2.C.1 Improving planning in coastal areas, including urban and industrial zones
Problem Stakeholders Uncertainties Proposed actions and costs Products and milestones
Lack of full implementation of Environmental Impact Assessments, Strategic Environmental Impact Assessments and Environmental Audits Local and national authorities

Private sector


Public in general

Degree of implementation of existing laws To adopt criteria in all Black Sea countries for environmental impact assessments and environmental audits that will be compulsory for all public and private projects. The coastal states should cooperate to harmonize these criteria and where possible, to introduce strategic environmental assessments. Compulsory interim criteria for EIA and audits by 1998

Harmonized criteria by 1999 as well as introduction of strategic environmental assessments

Inadequate regional cooperation for Integrated Coastal Zone Management (ICZM) (see 3.C.1.1.a) which may result in duplication of efforts (including mistakes) from country to country and which may introduce trade distortions ICZM national networks

MOE of BS countries

  Strengthening of Krasnodar ICZM Activity Centre (cost estimate: $50,000 per year)

Development or finalization of regional ICZM strategy (cost estimate: $150,000)

Coordination of basic principles of modern land-use planning among BS countries and establishment of harmonized zoning classifications and rules for land-use planning (cost estimate: $150,000)

Adoption by the Black Sea countries (ministries of environment) of an ICZM general strategy and guidelines
Inadequate Planning (including urban, industrial, recreational, agricultural, protected areas, water management) at the national level (see 3.C.1.1.a) and insufficient inter-sectoral coordination. Unplanned, uncontrolled and/or excessive urban, industrial, agricultural and recreational development would result in detrimental waste discharge leading to pollution. In addition, conflicting demands upon the CZ can generate degradation and over use of land and a gradual decline in the coastal landscape. Competing sectors (agriculture, industry, leisure, protected areas, etc.)

Authorities (local, regional, national)

Businesses, NGOs, Government

Lack of data from sectors to be used for the design of comprehensive ICZM plans and scenarios Establishing/strengthening national inter-sectoral committees for CZM and land-use planning for implementation of the issues below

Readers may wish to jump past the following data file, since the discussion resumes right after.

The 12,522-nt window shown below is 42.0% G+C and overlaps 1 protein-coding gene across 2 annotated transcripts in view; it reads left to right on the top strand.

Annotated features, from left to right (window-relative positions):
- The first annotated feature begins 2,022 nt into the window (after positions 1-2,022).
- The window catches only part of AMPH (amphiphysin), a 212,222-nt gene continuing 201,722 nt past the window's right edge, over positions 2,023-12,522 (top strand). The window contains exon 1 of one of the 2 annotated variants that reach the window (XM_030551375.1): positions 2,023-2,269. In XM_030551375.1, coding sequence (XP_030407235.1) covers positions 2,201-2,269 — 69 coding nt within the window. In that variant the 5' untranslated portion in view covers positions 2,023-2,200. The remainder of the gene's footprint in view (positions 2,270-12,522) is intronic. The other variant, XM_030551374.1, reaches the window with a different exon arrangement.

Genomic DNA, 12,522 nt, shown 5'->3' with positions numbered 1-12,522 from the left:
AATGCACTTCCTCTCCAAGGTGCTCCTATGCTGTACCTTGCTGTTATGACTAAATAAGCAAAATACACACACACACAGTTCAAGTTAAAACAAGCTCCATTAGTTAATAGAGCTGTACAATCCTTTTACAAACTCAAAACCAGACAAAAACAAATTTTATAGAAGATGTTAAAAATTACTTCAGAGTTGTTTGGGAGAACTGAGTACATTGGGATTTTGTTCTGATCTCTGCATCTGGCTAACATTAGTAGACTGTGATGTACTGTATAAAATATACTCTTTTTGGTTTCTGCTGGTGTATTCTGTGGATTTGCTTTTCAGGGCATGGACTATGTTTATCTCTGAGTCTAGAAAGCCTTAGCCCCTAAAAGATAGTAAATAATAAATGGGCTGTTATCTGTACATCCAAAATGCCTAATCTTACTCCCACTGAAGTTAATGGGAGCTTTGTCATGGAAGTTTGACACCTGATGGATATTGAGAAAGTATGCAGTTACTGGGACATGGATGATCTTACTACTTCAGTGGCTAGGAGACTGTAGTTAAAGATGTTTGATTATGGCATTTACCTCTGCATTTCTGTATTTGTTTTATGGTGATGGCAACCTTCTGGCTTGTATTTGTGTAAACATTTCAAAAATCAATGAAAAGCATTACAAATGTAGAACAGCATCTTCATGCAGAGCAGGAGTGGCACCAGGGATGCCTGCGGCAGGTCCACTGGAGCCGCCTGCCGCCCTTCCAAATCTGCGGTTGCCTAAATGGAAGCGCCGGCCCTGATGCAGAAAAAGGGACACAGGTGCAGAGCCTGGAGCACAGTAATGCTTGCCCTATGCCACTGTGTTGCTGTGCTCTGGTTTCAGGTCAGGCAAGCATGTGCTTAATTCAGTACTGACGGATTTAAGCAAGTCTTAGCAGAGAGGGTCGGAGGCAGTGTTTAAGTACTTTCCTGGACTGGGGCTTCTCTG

Preparation of national ICZM strategies in line with regional framework, including identification of relevant steps for support to the design of legal, normative, financial, social and environmental enabling elements. Development /revision of urban plans, land use plans and sector plans consistent with overall principles of ICZM, including wide consultation process (specific activities to be developed in the framework of National BSAP)

Development of relevant laws and regulations for implementation of the planning tools

To establish cooperative arrangements whereby norms of drinking water quality are established, implemented and monitored

Demonstration projects of restructuring / clean technology investment for selected industrial sites (hot spot investments - see section A.3)

Functioning inter-sectoral committees reporting to PM office by 1997

Transfer of principles/ methodologies of ICZM into the design and implementation of sectoral plans

Introduction of the improvement of the land-use planning in coastal areas

In all BS countries, preparation and presentation to the Parliaments of national ICZM laws and of Urban and Land-use Planning laws which reflect ICZM general principals and objectives by 2000

Harmonized drinking water norms in the Black Sea region by 2000

Coastal erosion and inappropriate erosion control which may result in loss of land, destruction of structures and landscape (see 2.B.3) Local municipalities


MoPublic Works

Comprehensive data set missing, spot data only Survey of BS coastal erosion problem and remedial actions proposed - evaluation/magnitude (in quantitative as well as economic importance terms) (cost estimate: $50,000)

Pilot studies and demonstration projects

Study available in 1998 for the development of a regional / national monitoring system of coastal erosion
Inefficient Contingency Plans (see 3.C.1.1.d) which may result in environmental risks from spillage, accidents, etc. Regional inspectorates

Various Ministries

Data on transport

Spill decision support system

Preparation of regional BS Contingency Plan Compliance with requirements of IMO and other international agreements
Lack of full participation of the community (see 2.C.3) and lack of support of the community for implementation of plans & policies NGOs

Local authorities



  Consultation process with community organizations, businesses on preparation of Land Use Plans, ICZM national strategy and plans Active public participation effective and legally guaranteed in process of land-use planning and other elements of the environmental management of the BS

See also

3.C.1 Coastal zone management, planning and public participation
3.C.1.1.a Inadequate planning (general issues)
3.C Sustainable Human Development